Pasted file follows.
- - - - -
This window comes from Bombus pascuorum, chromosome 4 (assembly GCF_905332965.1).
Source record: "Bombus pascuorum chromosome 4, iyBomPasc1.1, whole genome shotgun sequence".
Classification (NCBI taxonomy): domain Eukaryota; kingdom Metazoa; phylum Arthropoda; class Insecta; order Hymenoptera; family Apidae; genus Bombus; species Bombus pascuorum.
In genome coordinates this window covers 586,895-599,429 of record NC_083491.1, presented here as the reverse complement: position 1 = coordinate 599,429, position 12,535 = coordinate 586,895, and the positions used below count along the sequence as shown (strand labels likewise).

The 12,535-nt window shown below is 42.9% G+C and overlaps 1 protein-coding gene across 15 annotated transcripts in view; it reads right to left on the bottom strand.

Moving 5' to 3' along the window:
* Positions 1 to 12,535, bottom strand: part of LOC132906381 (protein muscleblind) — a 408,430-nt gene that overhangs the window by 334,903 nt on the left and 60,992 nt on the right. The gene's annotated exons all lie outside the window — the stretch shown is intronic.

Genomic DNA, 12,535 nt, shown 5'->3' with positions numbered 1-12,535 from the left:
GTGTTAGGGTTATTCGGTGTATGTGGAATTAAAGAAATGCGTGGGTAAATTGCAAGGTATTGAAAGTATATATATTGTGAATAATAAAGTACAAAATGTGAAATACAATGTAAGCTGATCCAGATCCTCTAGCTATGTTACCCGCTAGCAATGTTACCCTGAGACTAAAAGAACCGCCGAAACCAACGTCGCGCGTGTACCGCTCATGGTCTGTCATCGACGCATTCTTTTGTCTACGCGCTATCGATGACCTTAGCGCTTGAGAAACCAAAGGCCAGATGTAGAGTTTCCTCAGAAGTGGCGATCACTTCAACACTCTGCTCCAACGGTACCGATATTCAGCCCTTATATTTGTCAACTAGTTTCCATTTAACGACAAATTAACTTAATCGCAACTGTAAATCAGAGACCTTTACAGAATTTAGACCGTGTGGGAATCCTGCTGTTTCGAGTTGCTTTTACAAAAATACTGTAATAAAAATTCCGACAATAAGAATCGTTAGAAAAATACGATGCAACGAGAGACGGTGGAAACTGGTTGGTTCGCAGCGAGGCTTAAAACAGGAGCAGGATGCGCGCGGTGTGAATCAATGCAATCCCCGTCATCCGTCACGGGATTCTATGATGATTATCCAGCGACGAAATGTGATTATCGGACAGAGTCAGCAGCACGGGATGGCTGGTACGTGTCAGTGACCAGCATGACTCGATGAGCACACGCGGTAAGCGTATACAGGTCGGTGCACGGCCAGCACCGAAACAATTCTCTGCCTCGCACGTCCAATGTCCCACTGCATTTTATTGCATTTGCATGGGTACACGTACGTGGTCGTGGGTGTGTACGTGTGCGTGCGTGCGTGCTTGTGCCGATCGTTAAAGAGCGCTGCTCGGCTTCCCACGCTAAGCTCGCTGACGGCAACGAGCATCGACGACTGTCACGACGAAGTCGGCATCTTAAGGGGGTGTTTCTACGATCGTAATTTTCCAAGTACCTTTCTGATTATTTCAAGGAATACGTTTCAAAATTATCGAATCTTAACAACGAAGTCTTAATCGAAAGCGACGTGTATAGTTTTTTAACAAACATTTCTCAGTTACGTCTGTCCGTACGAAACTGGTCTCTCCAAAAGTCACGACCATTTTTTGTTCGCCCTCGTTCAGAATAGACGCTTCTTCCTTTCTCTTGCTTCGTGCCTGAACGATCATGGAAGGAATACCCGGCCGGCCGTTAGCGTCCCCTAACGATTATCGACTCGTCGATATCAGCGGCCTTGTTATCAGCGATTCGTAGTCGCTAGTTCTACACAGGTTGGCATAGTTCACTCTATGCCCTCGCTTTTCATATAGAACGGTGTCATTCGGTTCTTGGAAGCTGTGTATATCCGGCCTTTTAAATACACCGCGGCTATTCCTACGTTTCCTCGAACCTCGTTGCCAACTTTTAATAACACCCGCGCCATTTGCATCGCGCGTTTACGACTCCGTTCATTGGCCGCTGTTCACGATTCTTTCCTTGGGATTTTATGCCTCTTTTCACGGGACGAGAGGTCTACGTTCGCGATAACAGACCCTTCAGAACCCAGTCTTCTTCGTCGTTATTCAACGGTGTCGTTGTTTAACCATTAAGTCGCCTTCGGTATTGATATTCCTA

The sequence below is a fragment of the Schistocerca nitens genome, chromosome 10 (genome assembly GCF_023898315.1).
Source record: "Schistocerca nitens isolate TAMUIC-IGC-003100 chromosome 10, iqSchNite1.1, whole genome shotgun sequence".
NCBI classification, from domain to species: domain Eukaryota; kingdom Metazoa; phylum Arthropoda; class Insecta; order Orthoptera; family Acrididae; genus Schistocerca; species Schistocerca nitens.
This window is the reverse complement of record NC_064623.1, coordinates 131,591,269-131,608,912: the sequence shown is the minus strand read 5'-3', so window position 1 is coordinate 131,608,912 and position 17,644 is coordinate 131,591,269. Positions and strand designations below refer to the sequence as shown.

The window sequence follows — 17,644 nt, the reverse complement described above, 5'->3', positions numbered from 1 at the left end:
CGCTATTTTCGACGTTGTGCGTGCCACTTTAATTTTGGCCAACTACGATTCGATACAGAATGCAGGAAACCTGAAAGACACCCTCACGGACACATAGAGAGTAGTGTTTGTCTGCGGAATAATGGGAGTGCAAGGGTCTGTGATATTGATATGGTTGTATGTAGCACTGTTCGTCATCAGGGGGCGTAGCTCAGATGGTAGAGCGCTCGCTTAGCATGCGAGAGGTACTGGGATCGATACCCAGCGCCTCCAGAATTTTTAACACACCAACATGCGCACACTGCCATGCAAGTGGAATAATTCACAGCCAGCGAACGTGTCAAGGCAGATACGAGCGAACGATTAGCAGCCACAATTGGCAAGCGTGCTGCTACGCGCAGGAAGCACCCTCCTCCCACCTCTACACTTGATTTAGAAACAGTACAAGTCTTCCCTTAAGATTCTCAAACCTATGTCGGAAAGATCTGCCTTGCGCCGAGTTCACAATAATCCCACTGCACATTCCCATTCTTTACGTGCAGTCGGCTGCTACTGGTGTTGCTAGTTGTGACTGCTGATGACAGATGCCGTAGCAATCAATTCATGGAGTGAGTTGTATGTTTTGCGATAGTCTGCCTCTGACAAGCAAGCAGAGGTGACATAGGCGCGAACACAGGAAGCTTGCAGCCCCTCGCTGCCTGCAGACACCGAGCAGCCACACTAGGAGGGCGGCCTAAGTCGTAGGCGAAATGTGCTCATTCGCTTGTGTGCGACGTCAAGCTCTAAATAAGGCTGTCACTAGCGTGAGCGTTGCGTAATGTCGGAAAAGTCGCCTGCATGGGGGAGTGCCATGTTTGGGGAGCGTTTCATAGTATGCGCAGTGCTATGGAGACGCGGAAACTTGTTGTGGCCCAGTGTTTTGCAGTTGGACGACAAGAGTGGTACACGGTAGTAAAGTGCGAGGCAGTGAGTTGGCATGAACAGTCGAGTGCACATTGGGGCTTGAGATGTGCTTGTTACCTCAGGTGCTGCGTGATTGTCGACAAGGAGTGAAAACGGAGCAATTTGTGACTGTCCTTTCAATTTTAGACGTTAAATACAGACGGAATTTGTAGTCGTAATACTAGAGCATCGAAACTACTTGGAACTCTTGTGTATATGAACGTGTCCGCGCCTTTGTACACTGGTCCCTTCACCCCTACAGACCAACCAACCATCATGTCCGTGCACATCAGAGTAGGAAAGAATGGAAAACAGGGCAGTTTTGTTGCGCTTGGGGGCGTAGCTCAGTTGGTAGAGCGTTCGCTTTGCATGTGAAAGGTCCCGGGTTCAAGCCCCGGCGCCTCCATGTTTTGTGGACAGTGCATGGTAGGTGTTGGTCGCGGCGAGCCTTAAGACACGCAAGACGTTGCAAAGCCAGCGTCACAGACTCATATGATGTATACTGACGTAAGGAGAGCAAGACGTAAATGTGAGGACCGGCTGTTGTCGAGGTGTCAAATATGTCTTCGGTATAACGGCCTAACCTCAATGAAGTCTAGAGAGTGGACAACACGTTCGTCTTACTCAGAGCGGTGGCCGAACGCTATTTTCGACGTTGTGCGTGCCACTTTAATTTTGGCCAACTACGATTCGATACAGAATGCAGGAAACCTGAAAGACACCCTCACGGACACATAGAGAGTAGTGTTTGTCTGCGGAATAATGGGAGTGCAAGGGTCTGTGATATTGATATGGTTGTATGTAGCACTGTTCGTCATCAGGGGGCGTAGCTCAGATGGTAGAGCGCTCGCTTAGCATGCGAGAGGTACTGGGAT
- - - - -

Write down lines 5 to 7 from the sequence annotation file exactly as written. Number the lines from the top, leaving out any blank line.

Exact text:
The 12,535-nt window shown below is 42.9% G+C and overlaps 1 protein-coding gene across 15 annotated transcripts in view; it reads right to left on the bottom strand.

Moving 5' to 3' along the window:
* Positions 1 to 12,535, bottom strand: part of LOC132906381 (protein muscleblind) — a 408,430-nt gene that overhangs the window by 334,903 nt on the left and 60,992 nt on the right. The gene's annotated exons all lie outside the window — the stretch shown is intronic.